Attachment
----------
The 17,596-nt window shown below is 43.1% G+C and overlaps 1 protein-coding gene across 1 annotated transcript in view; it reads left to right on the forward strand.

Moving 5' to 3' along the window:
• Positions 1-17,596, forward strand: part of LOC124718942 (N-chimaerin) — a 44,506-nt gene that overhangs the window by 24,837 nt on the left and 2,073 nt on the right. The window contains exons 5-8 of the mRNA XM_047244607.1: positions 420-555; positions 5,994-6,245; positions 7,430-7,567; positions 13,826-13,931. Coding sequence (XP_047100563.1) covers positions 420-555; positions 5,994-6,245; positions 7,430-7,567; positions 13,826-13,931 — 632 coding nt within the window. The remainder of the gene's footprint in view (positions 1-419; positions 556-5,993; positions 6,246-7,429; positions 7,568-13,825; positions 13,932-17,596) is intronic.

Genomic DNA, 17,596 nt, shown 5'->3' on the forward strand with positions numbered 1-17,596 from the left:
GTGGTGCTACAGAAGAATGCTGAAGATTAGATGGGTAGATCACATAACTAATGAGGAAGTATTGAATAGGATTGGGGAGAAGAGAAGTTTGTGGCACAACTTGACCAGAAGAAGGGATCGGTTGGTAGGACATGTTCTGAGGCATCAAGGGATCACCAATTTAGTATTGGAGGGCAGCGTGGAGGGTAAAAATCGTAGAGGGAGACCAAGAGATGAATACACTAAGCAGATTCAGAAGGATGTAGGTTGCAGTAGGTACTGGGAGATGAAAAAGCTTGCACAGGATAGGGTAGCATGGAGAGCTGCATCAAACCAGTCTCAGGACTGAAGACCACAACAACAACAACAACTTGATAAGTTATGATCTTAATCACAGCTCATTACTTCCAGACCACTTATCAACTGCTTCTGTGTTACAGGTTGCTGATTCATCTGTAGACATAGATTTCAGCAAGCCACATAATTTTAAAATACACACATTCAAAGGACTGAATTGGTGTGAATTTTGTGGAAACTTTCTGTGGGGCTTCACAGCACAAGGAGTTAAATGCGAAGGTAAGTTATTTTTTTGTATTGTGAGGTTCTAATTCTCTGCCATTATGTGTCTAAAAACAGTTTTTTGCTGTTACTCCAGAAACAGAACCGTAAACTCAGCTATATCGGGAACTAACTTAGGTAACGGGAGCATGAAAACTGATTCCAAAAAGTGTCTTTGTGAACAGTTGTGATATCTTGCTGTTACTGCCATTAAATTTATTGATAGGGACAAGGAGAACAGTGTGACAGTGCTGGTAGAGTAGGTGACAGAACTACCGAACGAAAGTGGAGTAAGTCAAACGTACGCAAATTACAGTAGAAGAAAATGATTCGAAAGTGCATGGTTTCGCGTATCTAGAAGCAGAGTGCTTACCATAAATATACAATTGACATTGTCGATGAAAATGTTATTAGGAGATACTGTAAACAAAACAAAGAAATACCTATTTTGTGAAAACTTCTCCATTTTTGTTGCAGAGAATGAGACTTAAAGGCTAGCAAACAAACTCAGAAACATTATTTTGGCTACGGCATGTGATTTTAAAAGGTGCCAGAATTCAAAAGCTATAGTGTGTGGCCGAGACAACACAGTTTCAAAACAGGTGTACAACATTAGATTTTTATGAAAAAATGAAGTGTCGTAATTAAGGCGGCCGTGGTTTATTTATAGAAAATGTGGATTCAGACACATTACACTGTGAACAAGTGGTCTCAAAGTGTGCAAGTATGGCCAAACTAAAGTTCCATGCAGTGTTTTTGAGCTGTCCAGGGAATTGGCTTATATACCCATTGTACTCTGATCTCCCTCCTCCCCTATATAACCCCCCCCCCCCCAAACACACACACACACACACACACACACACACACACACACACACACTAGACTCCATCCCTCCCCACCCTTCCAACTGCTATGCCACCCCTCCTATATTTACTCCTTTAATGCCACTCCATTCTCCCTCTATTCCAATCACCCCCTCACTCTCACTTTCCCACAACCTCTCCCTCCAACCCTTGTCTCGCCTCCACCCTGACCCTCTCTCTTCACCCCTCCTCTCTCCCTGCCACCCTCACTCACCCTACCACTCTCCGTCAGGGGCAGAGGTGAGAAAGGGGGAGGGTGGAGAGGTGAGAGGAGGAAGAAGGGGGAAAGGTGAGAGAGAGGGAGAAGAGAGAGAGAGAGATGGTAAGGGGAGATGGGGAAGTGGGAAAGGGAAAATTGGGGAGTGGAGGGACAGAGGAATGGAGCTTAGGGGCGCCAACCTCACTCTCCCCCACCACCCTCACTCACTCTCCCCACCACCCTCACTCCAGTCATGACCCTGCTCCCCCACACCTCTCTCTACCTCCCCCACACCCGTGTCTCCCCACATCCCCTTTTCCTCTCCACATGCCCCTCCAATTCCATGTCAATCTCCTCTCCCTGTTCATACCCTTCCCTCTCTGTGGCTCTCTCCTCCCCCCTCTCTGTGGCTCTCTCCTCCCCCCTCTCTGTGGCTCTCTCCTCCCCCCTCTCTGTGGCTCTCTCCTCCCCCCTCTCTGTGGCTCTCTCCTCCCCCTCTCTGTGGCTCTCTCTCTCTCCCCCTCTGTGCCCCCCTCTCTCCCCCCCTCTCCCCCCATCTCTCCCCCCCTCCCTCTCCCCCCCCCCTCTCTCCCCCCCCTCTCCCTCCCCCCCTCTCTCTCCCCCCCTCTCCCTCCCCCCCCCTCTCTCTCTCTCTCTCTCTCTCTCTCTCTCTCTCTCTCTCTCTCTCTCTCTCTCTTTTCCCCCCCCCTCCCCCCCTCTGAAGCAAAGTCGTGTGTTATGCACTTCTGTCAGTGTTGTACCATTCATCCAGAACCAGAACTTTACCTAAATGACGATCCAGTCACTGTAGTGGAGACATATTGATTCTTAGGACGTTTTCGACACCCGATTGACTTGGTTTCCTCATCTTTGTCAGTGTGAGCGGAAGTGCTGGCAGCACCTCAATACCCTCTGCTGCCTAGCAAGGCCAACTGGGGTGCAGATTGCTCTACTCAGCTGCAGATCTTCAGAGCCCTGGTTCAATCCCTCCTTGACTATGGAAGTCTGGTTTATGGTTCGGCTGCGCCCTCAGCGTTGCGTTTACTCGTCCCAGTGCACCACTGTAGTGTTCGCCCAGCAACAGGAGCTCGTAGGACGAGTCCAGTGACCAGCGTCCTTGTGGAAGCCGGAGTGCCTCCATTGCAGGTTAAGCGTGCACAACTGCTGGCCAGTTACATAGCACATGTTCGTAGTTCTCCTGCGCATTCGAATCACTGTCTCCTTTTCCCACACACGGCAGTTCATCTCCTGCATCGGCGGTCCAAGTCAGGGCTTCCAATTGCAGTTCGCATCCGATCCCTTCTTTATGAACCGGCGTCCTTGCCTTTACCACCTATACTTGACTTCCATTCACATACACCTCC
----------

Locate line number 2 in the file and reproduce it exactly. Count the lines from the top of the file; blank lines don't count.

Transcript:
Moving 5' to 3' along the window: